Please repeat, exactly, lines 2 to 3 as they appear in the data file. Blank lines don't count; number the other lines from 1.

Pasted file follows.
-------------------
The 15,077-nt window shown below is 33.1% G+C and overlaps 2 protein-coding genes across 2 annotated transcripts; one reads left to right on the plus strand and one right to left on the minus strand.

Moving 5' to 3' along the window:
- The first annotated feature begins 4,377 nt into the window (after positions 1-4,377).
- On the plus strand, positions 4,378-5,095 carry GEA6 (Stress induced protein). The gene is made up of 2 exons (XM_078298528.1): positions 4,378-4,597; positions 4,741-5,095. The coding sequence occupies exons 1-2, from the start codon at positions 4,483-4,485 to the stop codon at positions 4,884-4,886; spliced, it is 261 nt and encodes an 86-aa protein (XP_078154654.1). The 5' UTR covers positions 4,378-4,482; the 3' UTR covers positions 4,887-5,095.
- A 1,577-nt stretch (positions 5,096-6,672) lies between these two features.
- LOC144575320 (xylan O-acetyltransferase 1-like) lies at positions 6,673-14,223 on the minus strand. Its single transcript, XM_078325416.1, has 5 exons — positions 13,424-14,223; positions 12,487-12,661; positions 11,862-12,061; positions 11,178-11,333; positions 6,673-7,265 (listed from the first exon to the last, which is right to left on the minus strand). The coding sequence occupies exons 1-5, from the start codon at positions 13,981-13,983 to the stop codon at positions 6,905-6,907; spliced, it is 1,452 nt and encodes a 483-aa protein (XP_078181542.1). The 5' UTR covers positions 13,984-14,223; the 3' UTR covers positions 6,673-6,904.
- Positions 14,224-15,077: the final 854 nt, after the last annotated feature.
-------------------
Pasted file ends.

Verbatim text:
Moving 5' to 3' along the window:
- The first annotated feature begins 4,377 nt into the window (after positions 1-4,377).